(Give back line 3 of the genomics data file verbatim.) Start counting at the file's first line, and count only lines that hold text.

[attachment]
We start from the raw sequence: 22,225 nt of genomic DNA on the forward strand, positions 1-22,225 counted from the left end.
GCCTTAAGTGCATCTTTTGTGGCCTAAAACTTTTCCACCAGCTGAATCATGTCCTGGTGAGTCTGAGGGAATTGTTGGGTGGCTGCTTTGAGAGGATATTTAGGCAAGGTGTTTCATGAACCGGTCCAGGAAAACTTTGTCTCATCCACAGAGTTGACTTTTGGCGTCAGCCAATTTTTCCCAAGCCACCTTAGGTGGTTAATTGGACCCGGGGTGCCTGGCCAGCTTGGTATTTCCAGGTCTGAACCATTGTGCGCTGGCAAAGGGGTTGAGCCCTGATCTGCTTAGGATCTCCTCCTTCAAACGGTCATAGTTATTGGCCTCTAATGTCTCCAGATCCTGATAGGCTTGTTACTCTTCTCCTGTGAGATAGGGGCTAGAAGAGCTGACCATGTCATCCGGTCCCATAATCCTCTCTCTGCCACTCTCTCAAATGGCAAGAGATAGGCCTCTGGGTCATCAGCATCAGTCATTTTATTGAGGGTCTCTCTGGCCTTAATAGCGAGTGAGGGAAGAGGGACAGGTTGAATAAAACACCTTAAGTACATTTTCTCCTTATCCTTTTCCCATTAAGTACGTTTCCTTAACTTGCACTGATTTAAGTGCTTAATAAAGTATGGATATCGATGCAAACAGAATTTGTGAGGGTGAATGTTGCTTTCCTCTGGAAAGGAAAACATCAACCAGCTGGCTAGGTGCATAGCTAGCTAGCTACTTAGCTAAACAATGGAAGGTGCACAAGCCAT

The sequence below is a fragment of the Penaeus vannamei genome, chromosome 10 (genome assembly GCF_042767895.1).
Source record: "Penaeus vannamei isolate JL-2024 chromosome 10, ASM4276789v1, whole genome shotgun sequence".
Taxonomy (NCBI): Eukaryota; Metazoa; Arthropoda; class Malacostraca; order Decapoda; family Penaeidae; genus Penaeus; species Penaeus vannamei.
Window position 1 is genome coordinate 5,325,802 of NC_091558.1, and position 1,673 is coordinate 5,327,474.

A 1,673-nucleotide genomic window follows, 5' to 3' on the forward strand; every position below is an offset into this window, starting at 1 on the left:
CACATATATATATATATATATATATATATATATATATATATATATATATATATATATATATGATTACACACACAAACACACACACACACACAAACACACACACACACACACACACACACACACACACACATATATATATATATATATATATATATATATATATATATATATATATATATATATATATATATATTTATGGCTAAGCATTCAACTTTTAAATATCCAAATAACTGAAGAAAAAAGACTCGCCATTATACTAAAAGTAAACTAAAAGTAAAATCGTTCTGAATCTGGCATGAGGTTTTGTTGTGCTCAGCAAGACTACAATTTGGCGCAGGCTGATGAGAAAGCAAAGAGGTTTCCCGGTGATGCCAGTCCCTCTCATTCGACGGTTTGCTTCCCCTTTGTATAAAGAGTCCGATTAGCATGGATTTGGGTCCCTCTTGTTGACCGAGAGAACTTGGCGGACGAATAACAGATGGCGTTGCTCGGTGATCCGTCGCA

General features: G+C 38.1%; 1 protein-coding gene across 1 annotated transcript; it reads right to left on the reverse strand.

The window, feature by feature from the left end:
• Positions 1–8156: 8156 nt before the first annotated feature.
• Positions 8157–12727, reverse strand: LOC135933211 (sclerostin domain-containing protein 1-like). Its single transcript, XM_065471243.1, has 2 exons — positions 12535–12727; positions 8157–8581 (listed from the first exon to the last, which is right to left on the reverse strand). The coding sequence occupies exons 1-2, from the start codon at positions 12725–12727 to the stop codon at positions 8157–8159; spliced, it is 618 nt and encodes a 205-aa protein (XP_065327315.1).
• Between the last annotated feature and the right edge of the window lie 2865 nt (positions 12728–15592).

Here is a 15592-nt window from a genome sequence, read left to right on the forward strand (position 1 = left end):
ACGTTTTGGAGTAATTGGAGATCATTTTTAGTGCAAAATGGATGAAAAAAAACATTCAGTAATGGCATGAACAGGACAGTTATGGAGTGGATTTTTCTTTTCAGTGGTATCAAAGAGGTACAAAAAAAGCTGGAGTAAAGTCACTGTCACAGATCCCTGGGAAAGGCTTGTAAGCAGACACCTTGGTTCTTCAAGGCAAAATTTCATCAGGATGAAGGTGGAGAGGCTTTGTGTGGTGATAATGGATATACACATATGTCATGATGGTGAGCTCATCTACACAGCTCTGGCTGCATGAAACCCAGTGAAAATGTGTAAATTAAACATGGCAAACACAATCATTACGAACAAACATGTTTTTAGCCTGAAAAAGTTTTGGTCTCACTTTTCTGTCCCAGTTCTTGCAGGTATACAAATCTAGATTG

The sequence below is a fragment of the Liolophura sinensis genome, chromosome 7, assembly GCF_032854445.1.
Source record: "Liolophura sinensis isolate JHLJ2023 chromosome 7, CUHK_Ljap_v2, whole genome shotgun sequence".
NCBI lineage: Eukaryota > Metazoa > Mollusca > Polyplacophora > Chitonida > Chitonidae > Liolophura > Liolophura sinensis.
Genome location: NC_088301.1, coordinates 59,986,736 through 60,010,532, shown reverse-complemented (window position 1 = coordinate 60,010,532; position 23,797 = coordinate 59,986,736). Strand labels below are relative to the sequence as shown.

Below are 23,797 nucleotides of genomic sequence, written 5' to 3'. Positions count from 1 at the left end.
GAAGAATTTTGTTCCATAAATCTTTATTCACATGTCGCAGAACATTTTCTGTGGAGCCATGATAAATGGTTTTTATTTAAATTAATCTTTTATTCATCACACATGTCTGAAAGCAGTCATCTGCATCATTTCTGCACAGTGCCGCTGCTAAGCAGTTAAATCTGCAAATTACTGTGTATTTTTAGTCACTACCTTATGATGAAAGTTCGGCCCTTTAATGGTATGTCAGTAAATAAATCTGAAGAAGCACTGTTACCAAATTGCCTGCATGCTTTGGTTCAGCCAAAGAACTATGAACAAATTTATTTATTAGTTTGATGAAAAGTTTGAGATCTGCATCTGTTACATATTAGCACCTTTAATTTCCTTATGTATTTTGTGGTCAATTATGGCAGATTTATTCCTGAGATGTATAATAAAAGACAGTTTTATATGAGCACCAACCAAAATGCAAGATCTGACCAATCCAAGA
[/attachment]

The sequence below is a fragment of the Penaeus vannamei genome, chromosome 10 (genome assembly GCF_042767895.1).